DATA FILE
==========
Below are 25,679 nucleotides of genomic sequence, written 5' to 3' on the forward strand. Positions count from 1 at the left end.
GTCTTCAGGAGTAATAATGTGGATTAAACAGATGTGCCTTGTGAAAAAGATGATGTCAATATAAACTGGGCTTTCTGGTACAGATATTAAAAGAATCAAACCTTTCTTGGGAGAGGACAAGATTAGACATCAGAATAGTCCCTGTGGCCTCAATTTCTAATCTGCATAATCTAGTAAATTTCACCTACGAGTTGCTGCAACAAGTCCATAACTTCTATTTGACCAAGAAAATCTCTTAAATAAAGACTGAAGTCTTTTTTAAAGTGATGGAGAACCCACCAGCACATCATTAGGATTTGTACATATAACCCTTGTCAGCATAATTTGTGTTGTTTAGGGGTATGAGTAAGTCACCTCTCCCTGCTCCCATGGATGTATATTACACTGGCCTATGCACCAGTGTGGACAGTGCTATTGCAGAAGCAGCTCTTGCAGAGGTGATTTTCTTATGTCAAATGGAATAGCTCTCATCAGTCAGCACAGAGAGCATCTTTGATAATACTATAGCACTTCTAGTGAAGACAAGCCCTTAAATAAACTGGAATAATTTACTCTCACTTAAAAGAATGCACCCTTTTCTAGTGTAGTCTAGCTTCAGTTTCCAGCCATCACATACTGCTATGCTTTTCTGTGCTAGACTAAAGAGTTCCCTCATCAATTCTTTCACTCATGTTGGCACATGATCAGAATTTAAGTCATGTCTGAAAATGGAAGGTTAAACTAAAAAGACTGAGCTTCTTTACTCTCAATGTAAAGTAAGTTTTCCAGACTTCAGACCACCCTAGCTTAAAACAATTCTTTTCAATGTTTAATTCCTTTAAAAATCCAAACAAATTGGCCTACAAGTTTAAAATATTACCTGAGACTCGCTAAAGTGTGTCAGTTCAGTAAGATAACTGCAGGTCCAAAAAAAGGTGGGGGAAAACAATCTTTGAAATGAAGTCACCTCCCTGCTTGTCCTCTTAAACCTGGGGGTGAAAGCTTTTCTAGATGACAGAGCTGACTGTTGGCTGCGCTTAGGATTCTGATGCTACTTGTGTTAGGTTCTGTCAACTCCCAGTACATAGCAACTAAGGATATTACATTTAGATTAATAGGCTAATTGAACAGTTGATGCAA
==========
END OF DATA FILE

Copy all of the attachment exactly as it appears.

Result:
Below are 25,679 nucleotides of genomic sequence, written 5' to 3' on the forward strand. Positions count from 1 at the left end.
GTCTTCAGGAGTAATAATGTGGATTAAACAGATGTGCCTTGTGAAAAAGATGATGTCAATATAAACTGGGCTTTCTGGTACAGATATTAAAAGAATCAAACCTTTCTTGGGAGAGGACAAGATTAGACATCAGAATAGTCCCTGTGGCCTCAATTTCTAATCTGCATAATCTAGTAAATTTCACCTACGAGTTGCTGCAACAAGTCCATAACTTCTATTTGACCAAGAAAATCTCTTAAATAAAGACTGAAGTCTTTTTTAAAGTGATGGAGAACCCACCAGCACATCATTAGGATTTGTACATATAACCCTTGTCAGCATAATTTGTGTTGTTTAGGGGTATGAGTAAGTCACCTCTCCCTGCTCCCATGGATGTATATTACACTGGCCTATGCACCAGTGTGGACAGTGCTATTGCAGAAGCAGCTCTTGCAGAGGTGATTTTCTTATGTCAAATGGAATAGCTCTCATCAGTCAGCACAGAGAGCATCTTTGATAATACTATAGCACTTCTAGTGAAGACAAGCCCTTAAATAAACTGGAATAATTTACTCTCACTTAAAAGAATGCACCCTTTTCTAGTGTAGTCTAGCTTCAGTTTCCAGCCATCACATACTGCTATGCTTTTCTGTGCTAGACTAAAGAGTTCCCTCATCAATTCTTTCACTCATGTTGGCACATGATCAGAATTTAAGTCATGTCTGAAAATGGAAGGTTAAACTAAAAAGACTGAGCTTCTTTACTCTCAATGTAAAGTAAGTTTTCCAGACTTCAGACCACCCTAGCTTAAAACAATTCTTTTCAATGTTTAATTCCTTTAAAAATCCAAACAAATTGGCCTACAAGTTTAAAATATTACCTGAGACTCGCTAAAGTGTGTCAGTTCAGTAAGATAACTGCAGGTCCAAAAAAAGGTGGGGGAAAACAATCTTTGAAATGAAGTCACCTCCCTGCTTGTCCTCTTAAACCTGGGGGTGAAAGCTTTTCTAGATGACAGAGCTGACTGTTGGCTGCGCTTAGGATTCTGATGCTACTTGTGTTAGGTTCTGTCAACTCCCAGTACATAGCAACTAAGGATATTACATTTAGATTAATAGGCTAATTGAACAGTTGATGCAA